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In my quest to learn more languages, I have begun taking a look at Lisp. I normally learn in three ways: 1) tutorials, 2) testing, 3) reading examples. My issue? All the examples I look at, I got lost so quick in the forest of parenthesis. Do you experienced Lisp programmers have any advice on how I can get used to looking at all the parenthesis and unwinding the meaning? I have experience with functional languages, but Lisp just confuses me. Thanks

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Well, when you know what the functions are that you are looking at, it makes it a bit easier to read. So it will get better with time. Still, I prefer to do what most people don't and at least try to structure/format the code so that it is readable... and use comments...

; Check some condition here... blah blah blah(cond  ; If the first two list elements are equal, do whatever...  ; Otherwise, do whatever  ((eq (car l) (cadr l))         (somefunc-here some-arg))  (T                             (some-default-func-here some-arg)))

That sort of thing. A lot of people don't bother with superfluous whitespace.

EDIT: Fixed rogue parenthesis at end of cond.

[Edited by - smitty1276 on September 5, 2006 8:27:18 PM]

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I think it is something that largely comes with exposure. It was for me.

Obviously, using an editor that highlights matching parentheses is a necessity.

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Definately (what Brandon said) * 2. It's worth installing cygwin with xemacs for doing lisp.

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Quote:
 That sort of thing. A lot of people don't bother with superfluous whitespace.
I'm sure you mean well, but you clearly don't know what you're talking about.

Formatting lisp like that is a surefire way to:

1) Never be able to read any other lispers' code.

2) Guarantee no lisper will ever want to read yours.

There is a standard way of formatting lisp, with only minor deviations. Use it.

Quote:
 Do you experienced Lisp programmers have any advice on how I can get used to looking at all the parenthesis and unwinding the meaning?
I'm not an experienced lisp programmer, but I am halfways competent.

Lisp programmers read lisp by indentation.

There is a standard way to format lisp code; you read it by indentation and forget about the parentheses, much like python (oh the irony).

The editor you use should indent lisp code correctly. It should also show matching parentheses when you add or remove them. For example, if you use gvim, type (in command mode)

:set lisp
:set ai
:set showmatch

and suddenly writing lisp isn't that painful. :)

If you find yourself counting parentheses, stop and split things into a few lines.

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Pay attention to the indenting, not the parentheses -- any lisp should be indented almost as stringently as Python.

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Alright. That sure does help. Thanks guys.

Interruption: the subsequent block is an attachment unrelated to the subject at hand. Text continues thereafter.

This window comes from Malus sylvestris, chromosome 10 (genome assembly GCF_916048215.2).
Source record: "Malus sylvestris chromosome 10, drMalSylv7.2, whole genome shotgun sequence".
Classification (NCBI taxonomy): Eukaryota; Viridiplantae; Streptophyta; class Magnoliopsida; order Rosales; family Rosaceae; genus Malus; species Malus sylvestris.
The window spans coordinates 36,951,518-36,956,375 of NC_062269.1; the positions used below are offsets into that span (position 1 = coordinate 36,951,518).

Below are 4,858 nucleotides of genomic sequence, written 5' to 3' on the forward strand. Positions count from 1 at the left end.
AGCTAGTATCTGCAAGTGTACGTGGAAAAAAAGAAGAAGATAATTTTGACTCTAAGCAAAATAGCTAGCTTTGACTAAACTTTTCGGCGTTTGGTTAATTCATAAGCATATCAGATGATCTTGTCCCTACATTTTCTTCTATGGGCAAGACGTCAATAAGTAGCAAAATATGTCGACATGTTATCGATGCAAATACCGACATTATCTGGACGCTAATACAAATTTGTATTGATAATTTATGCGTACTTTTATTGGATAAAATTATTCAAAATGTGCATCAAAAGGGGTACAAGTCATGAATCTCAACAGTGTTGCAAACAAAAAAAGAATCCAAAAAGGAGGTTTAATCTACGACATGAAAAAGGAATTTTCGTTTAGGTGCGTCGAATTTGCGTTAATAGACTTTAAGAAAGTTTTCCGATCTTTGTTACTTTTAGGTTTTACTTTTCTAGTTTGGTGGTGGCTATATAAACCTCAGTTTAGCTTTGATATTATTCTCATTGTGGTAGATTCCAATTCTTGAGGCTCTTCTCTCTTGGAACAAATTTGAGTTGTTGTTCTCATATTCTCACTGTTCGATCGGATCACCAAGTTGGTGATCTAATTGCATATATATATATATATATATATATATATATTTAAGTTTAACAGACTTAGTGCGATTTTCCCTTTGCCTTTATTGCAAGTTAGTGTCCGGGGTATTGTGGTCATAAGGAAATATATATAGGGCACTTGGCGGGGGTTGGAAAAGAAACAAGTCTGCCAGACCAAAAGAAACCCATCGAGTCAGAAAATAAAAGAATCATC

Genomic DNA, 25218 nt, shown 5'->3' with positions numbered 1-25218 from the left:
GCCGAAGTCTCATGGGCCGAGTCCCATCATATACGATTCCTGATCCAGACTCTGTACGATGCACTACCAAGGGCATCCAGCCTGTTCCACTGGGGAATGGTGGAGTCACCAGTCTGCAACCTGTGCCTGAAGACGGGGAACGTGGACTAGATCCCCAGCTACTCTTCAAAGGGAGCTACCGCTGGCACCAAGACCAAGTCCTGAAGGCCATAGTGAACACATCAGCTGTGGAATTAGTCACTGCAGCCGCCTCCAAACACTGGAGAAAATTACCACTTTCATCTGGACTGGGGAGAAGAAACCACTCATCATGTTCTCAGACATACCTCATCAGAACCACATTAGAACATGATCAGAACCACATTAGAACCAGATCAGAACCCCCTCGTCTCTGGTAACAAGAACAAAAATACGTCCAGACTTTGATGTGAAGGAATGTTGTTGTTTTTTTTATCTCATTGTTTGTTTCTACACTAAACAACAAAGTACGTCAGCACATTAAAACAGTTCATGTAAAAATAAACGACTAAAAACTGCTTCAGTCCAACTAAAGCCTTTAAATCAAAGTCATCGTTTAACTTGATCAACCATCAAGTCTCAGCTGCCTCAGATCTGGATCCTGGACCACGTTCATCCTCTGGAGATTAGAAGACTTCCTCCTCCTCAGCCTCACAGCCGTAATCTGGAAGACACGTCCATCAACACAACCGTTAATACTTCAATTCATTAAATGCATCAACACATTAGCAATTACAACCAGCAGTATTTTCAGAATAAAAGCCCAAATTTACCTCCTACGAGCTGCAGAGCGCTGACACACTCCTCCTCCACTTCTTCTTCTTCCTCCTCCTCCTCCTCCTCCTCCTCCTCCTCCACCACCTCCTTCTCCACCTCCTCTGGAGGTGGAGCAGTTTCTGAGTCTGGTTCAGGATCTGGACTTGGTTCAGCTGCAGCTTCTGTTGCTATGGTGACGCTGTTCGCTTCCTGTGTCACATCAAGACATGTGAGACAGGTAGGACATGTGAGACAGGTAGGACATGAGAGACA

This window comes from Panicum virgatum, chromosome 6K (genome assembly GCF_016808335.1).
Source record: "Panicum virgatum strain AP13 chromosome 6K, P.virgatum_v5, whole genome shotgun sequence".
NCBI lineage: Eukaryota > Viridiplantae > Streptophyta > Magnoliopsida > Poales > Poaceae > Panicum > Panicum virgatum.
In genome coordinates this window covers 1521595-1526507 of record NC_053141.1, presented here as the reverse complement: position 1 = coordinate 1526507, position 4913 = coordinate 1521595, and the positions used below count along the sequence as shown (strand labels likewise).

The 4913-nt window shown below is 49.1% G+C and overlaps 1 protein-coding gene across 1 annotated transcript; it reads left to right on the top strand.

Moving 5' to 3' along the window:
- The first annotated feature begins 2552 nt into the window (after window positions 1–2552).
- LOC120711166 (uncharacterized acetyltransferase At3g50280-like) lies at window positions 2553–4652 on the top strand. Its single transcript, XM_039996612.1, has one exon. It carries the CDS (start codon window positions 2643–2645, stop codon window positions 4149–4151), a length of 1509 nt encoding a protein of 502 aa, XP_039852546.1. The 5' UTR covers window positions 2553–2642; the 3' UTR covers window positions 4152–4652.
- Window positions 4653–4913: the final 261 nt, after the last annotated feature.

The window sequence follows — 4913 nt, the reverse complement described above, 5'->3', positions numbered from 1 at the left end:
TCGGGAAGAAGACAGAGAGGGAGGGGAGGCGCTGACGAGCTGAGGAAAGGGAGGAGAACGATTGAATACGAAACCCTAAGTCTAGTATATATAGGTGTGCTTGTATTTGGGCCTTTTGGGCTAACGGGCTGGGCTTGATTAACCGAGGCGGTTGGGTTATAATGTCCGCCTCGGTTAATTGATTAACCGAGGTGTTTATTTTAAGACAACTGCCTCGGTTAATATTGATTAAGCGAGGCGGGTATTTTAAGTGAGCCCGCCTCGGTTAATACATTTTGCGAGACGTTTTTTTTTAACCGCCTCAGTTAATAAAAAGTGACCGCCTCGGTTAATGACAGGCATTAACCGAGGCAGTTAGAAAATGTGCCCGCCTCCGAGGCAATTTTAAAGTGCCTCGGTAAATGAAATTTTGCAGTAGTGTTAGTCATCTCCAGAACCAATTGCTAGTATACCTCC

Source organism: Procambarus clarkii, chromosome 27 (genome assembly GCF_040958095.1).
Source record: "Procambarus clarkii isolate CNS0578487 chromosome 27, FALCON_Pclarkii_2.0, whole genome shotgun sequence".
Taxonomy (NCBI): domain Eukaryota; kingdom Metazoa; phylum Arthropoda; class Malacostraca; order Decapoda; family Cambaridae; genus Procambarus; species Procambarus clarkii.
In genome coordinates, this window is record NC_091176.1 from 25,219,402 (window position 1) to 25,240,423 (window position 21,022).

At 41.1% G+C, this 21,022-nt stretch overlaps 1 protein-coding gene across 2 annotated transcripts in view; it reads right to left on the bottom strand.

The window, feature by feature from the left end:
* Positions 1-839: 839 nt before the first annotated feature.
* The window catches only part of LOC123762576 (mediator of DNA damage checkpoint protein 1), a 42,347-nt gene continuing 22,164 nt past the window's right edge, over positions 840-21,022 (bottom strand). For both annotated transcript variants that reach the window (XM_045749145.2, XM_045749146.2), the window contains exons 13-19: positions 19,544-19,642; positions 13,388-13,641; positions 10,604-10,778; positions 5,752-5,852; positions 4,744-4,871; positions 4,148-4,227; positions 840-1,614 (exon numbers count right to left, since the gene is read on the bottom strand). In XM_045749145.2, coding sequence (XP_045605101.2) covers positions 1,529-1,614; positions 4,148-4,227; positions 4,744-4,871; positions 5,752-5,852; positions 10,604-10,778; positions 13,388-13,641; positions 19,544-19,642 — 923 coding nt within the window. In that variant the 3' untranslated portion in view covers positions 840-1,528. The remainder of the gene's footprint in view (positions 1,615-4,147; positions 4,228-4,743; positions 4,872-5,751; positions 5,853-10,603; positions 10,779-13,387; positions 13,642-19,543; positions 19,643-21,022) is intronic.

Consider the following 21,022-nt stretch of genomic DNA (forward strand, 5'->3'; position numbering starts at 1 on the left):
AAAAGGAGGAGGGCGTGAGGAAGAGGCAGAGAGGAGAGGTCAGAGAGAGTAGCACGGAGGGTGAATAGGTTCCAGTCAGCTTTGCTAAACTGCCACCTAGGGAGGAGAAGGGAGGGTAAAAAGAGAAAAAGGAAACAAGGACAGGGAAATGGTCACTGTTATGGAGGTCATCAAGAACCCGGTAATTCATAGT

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Quote:
 Original post by Anonymous PosterFormatting lisp like that is a surefire way to:1) Never be able to read any other lispers' code.2) Guarantee no lisper will ever want to read yours.There is a standard way of formatting lisp, with only minor deviations. Use it.

I didn't claim to be a lisp expert. That's just how I like to format mine in the extremely rare cases that I must use lisp. But, now that you mention it, I would probably put the closing parenthesis at the end of the previous line, not on its own line. I'm not sure where that came from.

But whether the extra whitespace is normally used or not, I feel very strongly that formatting this way is inarguably superior. [grin] I would be interested in hearing an explanation of how NO formatting (aside from indentation) is easier to read.

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Quote:
 I would be interested in hearing an explanation of how NO formatting (aside from indentation) is easier to read.

Properly indented lisp has a VERY distinctive structure. Lisp functions have distinctive shapes. This shape helps you understand what the code is doing. Comments destroy this shape.

I can stand across the room from my computer and look at my screen. Without reading the words (which I can't see) I can tell what a function is doing: I can tell where it is establishing bindings or context via context-creating macros.

I can tell where the conditionals are, and how branch-heavy that particular function is. Conds are very distinctive.

I can tell where a function's parameter list has been broken up into multiple lines, because it looks nothing like a binding construct, which in turn looks nothing like a conditional construct.

This structure lets me navigate through the code quickly. Comments just mess up a function's shape and thus leave me without this all-important visual guidance.

So I tend to write lisp in a literate programming style: loads of comment blocks with unpolluted code between them.

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